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mmahulo 12-03-2008 01:43 AM

Getting Implementation date
 
Hi there

Please, I want to find the implementation date of my Linux SuSE 9/10 servers via the command line. Is this possible? If it is please assist me with the command/command set or the path to finding it. Thanks again.:confused:

TB0ne 12-03-2008 10:27 AM

Quote:

Originally Posted by mmahulo (Post 3362639)
Hi there

Please, I want to find the implementation date of my Linux SuSE 9/10 servers via the command line. Is this possible? If it is please assist me with the command/command set or the path to finding it. Thanks again.:confused:

What do you mean by "implementation date"?? When the server was built, or how long it's been up?

To find out how long it's been up, type in "uptime". When it was built is a bit of a problem...most files are changed/updated a good bit as the server run. You can try to do an "ls -l" at the "/" directory, and look at the dates on /sbin, which shouldn't change that often, but that may not be accurate either....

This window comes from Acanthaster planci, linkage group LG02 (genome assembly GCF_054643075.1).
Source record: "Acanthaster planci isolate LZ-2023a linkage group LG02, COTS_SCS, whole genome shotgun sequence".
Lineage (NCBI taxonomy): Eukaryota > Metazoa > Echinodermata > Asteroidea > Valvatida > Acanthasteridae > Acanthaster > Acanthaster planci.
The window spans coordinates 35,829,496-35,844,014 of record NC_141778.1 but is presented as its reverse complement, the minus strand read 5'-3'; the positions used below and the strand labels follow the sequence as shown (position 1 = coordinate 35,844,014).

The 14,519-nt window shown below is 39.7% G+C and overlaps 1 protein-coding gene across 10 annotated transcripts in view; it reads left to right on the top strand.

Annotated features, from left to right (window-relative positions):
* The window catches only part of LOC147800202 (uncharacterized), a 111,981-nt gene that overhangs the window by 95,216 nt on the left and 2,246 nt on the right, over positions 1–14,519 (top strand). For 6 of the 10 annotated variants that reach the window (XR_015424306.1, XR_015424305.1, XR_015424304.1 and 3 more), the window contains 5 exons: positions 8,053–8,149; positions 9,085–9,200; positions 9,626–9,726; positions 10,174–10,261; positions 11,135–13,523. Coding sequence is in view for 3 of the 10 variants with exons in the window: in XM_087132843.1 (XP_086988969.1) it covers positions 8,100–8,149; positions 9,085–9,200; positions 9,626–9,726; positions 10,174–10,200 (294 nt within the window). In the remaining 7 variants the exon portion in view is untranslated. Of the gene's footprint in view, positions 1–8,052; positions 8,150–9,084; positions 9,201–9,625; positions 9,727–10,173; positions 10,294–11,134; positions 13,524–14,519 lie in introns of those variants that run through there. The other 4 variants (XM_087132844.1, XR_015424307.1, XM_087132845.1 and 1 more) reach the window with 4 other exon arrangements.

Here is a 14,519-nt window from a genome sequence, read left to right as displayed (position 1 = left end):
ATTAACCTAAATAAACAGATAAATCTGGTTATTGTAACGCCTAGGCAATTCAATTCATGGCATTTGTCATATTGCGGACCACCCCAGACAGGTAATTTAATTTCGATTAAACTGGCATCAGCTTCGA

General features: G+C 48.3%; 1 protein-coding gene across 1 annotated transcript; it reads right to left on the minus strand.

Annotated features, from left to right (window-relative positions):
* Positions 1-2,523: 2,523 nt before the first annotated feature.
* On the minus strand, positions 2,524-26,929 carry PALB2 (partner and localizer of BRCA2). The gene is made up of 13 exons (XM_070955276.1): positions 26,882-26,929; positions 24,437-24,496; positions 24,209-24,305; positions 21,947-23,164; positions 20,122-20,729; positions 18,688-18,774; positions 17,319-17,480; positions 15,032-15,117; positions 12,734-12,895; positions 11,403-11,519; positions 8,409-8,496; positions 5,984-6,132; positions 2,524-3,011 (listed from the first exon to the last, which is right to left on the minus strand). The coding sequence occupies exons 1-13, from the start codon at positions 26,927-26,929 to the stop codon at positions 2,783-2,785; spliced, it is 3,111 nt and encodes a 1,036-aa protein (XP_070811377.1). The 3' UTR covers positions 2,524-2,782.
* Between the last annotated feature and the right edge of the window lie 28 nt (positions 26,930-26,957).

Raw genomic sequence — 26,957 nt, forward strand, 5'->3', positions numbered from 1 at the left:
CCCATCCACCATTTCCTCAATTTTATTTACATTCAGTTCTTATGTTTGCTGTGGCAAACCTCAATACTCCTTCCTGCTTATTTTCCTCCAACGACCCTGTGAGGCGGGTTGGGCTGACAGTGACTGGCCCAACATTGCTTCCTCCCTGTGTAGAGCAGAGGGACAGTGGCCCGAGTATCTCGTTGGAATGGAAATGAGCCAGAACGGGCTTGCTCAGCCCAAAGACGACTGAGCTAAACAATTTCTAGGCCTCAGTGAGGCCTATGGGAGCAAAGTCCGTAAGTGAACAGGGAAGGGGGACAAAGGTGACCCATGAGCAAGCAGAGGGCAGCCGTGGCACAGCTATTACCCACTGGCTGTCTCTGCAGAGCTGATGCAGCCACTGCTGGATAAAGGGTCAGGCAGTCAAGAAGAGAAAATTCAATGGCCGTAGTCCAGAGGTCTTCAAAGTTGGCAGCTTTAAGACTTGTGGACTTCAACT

arizonagroovejet 12-03-2008 05:11 PM

I'm guessing by 'implementation date' you mean the date on which SUSE was installed on that server?
A quick look at a bunch of SUSE machines I look after that I know where all updated with a service pack on the same day suggests that Looking at the time stamp on /etc/SuSE-release might tell you the date you want. On my machines the date is the same and the time varies about +/- half an hour which I'd expect given how the service pack was installed. But like I said, that date on my machines is of the last service pack install, not when the machines were originally installed. So it's possible the time stamp on the /etc/SuSE-release on your machines will reflect major set of updates having been installed.

My machines are running SUSE Linux Enterprise Desktop 10. Novell issue Service Pack releases the effect of which is essentially are like updating from openSUSE 10 -> 10.1 -> 10.2.

Looking at dates in /sbin is going to help you. I wiped and re-installed my machine quite recently and the time stamps on files in /sbin are all over the place. They're not even all in the same year.


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